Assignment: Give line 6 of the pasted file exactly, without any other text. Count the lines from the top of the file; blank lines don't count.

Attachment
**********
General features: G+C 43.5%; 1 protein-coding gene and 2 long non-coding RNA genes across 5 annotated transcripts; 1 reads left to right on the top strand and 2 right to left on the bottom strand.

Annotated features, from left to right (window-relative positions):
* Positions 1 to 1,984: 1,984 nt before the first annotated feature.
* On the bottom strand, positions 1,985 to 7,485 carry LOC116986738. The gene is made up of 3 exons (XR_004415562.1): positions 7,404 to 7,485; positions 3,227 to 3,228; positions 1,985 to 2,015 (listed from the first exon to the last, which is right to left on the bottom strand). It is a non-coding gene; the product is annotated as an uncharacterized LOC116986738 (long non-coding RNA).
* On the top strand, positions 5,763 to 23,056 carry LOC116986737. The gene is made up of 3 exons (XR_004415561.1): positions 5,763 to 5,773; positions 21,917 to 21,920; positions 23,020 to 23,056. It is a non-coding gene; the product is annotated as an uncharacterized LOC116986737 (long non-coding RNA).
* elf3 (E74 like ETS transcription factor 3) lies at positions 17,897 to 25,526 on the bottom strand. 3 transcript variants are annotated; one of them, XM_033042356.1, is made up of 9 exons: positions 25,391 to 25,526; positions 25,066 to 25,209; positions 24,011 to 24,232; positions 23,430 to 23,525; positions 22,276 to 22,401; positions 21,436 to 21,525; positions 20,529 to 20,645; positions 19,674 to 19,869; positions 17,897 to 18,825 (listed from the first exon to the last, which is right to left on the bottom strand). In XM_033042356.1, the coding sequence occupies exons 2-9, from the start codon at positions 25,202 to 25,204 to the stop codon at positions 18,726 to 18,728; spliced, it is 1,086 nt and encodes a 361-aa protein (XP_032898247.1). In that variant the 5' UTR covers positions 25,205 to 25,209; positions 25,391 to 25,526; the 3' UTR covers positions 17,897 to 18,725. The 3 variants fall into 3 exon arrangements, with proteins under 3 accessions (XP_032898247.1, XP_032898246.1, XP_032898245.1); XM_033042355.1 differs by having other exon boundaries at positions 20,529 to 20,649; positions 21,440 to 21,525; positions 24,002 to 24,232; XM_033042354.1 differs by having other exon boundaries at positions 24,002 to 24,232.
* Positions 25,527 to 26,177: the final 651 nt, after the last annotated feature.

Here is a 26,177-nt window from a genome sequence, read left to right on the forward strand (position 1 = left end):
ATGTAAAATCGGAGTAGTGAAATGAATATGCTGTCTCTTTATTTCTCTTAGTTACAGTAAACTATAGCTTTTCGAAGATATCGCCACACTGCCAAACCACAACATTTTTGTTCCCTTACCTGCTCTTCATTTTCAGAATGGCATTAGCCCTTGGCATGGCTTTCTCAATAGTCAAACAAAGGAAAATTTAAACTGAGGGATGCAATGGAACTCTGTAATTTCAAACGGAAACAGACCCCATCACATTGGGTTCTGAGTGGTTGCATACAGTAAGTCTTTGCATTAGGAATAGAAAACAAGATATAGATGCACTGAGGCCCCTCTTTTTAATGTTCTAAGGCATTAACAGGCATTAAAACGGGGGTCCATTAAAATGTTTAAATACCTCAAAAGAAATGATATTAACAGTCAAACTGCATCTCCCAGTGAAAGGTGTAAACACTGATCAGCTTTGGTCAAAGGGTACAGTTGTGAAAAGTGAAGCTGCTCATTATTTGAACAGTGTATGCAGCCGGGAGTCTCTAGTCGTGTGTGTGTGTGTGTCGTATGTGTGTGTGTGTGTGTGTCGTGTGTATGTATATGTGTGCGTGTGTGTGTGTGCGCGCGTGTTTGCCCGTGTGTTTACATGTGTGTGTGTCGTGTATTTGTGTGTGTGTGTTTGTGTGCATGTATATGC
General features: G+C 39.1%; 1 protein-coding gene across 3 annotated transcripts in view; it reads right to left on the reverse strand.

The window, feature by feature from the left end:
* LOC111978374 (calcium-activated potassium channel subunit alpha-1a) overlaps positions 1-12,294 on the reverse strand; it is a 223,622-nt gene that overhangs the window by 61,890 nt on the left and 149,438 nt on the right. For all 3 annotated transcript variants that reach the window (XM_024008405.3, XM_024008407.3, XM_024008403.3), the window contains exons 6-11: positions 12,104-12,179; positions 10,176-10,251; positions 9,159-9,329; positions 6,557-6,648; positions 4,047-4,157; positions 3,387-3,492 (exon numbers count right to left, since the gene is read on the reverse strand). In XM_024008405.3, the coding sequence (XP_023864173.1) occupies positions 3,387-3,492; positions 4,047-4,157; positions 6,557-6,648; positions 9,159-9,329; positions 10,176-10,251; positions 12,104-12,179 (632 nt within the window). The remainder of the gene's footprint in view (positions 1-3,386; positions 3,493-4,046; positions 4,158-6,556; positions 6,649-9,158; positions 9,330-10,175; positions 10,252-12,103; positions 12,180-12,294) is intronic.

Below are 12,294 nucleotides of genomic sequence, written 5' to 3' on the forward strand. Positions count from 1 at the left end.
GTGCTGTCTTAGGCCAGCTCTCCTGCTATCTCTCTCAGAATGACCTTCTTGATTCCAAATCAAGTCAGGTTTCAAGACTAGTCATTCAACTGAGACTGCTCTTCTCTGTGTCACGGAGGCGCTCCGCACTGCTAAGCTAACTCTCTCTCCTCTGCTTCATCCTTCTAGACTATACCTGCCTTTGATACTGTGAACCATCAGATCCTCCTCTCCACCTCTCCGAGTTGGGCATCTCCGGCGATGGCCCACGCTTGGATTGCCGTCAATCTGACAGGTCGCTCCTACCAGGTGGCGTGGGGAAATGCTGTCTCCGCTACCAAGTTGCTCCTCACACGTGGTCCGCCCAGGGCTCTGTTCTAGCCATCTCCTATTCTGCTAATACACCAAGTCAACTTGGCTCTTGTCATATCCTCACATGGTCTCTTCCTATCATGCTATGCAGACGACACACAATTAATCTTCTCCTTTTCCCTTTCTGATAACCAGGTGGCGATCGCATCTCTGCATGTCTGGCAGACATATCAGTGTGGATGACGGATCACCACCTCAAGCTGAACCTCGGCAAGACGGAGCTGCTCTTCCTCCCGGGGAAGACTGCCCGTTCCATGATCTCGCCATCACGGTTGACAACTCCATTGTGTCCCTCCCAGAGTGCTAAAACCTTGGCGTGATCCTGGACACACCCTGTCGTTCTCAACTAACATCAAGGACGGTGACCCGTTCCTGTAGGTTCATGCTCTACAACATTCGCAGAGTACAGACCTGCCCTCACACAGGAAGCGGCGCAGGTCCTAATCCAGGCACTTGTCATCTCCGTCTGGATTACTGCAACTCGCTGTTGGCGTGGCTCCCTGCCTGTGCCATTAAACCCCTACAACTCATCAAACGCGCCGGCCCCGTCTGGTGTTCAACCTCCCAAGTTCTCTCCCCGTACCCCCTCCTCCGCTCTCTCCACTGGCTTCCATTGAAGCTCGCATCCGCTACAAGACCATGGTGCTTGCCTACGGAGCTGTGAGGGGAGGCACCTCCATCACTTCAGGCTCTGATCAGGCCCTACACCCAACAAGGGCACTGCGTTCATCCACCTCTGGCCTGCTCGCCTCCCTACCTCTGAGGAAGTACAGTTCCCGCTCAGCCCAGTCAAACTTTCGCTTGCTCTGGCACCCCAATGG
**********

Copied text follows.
* elf3 (E74 like ETS transcription factor 3) lies at positions 17,897 to 25,526 on the bottom strand. 3 transcript variants are annotated; one of them, XM_033042356.1, is made up of 9 exons: positions 25,391 to 25,526; positions 25,066 to 25,209; positions 24,011 to 24,232; positions 23,430 to 23,525; positions 22,276 to 22,401; positions 21,436 to 21,525; positions 20,529 to 20,645; positions 19,674 to 19,869; positions 17,897 to 18,825 (listed from the first exon to the last, which is right to left on the bottom strand). In XM_033042356.1, the coding sequence occupies exons 2-9, from the start codon at positions 25,202 to 25,204 to the stop codon at positions 18,726 to 18,728; spliced, it is 1,086 nt and encodes a 361-aa protein (XP_032898247.1). In that variant the 5' UTR covers positions 25,205 to 25,209; positions 25,391 to 25,526; the 3' UTR covers positions 17,897 to 18,725. The 3 variants fall into 3 exon arrangements, with proteins under 3 accessions (XP_032898247.1, XP_032898246.1, XP_032898245.1); XM_033042355.1 differs by having other exon boundaries at positions 20,529 to 20,649; positions 21,440 to 21,525; positions 24,002 to 24,232; XM_033042354.1 differs by having other exon boundaries at positions 24,002 to 24,232.